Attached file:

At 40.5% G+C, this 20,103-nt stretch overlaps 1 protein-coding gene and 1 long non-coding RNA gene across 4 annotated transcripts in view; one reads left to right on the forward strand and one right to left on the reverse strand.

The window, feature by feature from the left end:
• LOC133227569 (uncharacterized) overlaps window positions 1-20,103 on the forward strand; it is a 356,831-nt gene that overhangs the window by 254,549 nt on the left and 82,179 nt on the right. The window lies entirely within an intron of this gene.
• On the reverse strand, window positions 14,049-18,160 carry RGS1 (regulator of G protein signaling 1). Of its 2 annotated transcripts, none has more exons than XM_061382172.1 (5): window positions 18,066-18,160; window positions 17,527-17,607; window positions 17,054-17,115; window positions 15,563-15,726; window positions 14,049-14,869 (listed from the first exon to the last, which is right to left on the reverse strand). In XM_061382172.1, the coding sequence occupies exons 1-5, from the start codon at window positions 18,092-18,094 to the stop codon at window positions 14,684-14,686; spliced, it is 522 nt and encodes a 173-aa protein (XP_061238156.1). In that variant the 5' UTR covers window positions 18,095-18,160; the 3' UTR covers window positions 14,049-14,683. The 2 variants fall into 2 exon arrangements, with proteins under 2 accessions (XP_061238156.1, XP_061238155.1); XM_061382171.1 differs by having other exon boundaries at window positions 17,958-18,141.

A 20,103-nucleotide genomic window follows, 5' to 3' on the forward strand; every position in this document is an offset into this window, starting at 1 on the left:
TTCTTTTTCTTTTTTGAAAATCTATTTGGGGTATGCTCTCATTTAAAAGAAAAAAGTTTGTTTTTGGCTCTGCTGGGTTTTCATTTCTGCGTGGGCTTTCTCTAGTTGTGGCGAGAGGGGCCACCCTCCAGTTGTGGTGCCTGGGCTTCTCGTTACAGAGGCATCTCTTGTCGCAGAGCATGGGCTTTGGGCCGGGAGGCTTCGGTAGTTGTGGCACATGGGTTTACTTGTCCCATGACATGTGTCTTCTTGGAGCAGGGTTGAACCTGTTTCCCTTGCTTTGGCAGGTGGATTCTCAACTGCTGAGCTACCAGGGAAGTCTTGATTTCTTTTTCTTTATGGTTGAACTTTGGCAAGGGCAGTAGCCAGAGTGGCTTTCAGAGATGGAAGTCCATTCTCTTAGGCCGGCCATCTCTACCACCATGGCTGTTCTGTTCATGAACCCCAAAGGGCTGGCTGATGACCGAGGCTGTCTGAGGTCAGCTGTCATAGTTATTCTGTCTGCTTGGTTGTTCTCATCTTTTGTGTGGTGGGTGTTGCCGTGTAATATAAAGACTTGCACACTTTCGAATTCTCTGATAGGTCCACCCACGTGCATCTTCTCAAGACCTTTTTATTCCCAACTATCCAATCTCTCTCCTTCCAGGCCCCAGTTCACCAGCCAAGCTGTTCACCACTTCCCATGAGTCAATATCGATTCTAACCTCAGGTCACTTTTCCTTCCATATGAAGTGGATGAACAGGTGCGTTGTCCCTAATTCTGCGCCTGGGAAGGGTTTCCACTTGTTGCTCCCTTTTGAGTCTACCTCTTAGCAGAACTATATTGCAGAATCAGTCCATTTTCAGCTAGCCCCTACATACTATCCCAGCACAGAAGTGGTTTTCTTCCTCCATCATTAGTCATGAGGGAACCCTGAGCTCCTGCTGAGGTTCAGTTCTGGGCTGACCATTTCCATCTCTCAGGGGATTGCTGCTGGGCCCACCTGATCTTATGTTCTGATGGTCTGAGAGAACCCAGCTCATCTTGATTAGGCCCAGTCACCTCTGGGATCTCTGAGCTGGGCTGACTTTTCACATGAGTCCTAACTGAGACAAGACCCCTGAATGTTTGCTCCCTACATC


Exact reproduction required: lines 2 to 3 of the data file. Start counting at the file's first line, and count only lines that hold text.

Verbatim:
The window, feature by feature from the left end:
• LOC133227569 (uncharacterized) overlaps window positions 1-20,103 on the forward strand; it is a 356,831-nt gene that overhangs the window by 254,549 nt on the left and 82,179 nt on the right. The window lies entirely within an intron of this gene.